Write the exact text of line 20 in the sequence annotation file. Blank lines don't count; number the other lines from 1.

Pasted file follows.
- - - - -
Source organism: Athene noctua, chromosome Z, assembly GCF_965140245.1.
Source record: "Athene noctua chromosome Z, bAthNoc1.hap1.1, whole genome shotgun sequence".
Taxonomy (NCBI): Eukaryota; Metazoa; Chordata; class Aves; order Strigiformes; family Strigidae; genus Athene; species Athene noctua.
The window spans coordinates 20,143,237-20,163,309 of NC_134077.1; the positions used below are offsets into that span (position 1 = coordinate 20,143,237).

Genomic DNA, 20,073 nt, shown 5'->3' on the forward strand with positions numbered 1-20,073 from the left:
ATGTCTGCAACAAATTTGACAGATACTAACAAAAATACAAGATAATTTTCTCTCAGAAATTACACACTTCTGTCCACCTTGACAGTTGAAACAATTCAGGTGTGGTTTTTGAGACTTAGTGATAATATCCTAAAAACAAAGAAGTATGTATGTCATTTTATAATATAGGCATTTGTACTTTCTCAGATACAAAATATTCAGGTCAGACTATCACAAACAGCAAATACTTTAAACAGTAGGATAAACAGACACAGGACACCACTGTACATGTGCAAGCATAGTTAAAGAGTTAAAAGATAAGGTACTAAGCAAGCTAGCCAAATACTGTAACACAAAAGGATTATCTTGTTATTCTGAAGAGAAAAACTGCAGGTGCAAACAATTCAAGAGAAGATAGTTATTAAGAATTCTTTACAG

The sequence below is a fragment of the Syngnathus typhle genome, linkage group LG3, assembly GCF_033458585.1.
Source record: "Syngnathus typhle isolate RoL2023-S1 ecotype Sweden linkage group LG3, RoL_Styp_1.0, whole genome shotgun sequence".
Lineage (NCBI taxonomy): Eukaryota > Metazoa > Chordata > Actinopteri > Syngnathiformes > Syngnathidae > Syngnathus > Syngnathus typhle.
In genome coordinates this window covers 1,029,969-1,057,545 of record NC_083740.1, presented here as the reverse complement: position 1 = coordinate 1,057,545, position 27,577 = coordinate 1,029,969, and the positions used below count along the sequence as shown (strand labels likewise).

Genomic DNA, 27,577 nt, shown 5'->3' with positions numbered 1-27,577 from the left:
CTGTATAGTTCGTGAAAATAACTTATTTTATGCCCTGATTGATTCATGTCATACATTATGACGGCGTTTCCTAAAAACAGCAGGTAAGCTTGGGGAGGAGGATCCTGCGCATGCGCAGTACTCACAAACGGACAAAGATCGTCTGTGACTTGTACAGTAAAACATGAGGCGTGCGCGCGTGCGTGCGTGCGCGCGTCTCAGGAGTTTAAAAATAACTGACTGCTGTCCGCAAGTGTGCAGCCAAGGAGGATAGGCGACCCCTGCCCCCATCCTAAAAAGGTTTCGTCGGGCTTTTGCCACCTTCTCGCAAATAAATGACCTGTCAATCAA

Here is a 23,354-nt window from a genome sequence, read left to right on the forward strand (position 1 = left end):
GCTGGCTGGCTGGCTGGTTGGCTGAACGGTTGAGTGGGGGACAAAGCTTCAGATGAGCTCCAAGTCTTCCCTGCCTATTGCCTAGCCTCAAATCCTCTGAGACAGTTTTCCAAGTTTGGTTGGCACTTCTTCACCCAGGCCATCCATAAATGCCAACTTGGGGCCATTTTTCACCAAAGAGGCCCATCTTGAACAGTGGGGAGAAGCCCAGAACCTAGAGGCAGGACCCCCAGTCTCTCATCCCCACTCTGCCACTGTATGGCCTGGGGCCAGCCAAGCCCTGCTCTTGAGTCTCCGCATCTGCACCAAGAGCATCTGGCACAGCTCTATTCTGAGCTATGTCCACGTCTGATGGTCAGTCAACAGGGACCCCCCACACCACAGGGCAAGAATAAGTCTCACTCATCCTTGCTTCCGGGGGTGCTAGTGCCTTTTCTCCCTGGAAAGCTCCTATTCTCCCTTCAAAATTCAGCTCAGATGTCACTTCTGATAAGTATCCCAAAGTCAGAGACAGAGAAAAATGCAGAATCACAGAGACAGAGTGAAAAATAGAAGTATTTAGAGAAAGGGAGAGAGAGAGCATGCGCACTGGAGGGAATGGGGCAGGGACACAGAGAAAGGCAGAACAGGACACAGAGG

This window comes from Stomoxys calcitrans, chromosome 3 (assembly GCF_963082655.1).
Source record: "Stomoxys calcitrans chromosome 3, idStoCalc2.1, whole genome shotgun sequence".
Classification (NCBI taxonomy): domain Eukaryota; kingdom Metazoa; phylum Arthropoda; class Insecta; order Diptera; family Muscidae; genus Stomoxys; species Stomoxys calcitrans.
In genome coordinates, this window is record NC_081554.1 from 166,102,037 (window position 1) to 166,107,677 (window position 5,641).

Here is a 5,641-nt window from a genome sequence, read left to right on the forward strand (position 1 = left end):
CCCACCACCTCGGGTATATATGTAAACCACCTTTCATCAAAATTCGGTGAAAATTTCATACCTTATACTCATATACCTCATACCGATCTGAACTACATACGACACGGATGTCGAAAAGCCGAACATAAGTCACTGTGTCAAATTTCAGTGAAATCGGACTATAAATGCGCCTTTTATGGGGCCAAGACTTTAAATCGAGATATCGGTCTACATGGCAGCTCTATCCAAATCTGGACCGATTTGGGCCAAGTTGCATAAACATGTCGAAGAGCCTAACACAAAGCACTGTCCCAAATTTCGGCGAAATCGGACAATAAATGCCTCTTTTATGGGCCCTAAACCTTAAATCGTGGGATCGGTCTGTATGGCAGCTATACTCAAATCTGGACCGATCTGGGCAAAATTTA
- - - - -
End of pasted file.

CCCACCACCTCGGGTATATATGTAAACCACCTTTCATCAAAATTCGGTGAAAATTTCATACCTTATACTCATATACCTCATACCGATCTGAACTACATACGACACGGATGTCGAAAAGCCGAACATAAGTCACTGTGTCAAATTTCAGTGAAATCGGACTATAAATGCGCCTTTTATGGGGCCAAGACTTTAAATCGAGATATCGGTCTACATGGCAGCTCTATCCAAATCTGGACCGATTTGGGCCAAGTTGCATAAACATGTCGAAGAGCCTAACACAAAGCACTGTCCCAAATTTCGGCGAAATCGGACAATAAATGCCTCTTTTATGGGCCCTAAACCTTAAATCGTGGGATCGGTCTGTATGGCAGCTATACTCAAATCTGGACCGATCTGGGCAAAATTTA